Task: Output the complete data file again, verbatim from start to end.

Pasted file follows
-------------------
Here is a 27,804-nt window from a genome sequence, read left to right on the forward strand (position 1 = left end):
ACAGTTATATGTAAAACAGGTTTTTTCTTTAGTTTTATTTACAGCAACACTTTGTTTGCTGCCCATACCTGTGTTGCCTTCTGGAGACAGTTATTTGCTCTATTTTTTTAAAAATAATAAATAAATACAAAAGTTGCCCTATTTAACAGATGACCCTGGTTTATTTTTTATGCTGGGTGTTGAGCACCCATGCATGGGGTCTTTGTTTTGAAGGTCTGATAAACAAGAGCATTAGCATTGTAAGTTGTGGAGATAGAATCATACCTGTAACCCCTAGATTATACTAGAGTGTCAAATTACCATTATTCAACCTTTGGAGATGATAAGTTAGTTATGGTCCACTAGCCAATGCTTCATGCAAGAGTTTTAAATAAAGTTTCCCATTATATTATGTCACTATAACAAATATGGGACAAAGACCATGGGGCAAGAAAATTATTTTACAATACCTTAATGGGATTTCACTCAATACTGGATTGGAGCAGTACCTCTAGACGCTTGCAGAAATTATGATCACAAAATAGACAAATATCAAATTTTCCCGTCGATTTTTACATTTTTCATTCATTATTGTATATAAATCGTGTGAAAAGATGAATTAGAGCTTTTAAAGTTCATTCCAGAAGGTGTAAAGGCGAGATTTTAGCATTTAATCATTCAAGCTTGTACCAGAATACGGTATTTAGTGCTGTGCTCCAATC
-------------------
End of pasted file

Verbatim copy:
Here is a 27,804-nt window from a genome sequence, read left to right on the forward strand (position 1 = left end):
ACAGTTATATGTAAAACAGGTTTTTTCTTTAGTTTTATTTACAGCAACACTTTGTTTGCTGCCCATACCTGTGTTGCCTTCTGGAGACAGTTATTTGCTCTATTTTTTTAAAAATAATAAATAAATACAAAAGTTGCCCTATTTAACAGATGACCCTGGTTTATTTTTTATGCTGGGTGTTGAGCACCCATGCATGGGGTCTTTGTTTTGAAGGTCTGATAAACAAGAGCATTAGCATTGTAAGTTGTGGAGATAGAATCATACCTGTAACCCCTAGATTATACTAGAGTGTCAAATTACCATTATTCAACCTTTGGAGATGATAAGTTAGTTATGGTCCACTAGCCAATGCTTCATGCAAGAGTTTTAAATAAAGTTTCCCATTATATTATGTCACTATAACAAATATGGGACAAAGACCATGGGGCAAGAAAATTATTTTACAATACCTTAATGGGATTTCACTCAATACTGGATTGGAGCAGTACCTCTAGACGCTTGCAGAAATTATGATCACAAAATAGACAAATATCAAATTTTCCCGTCGATTTTTACATTTTTCATTCATTATTGTATATAAATCGTGTGAAAAGATGAATTAGAGCTTTTAAAGTTCATTCCAGAAGGTGTAAAGGCGAGATTTTAGCATTTAATCATTCAAGCTTGTACCAGAATACGGTATTTAGTGCTGTGCTCCAATC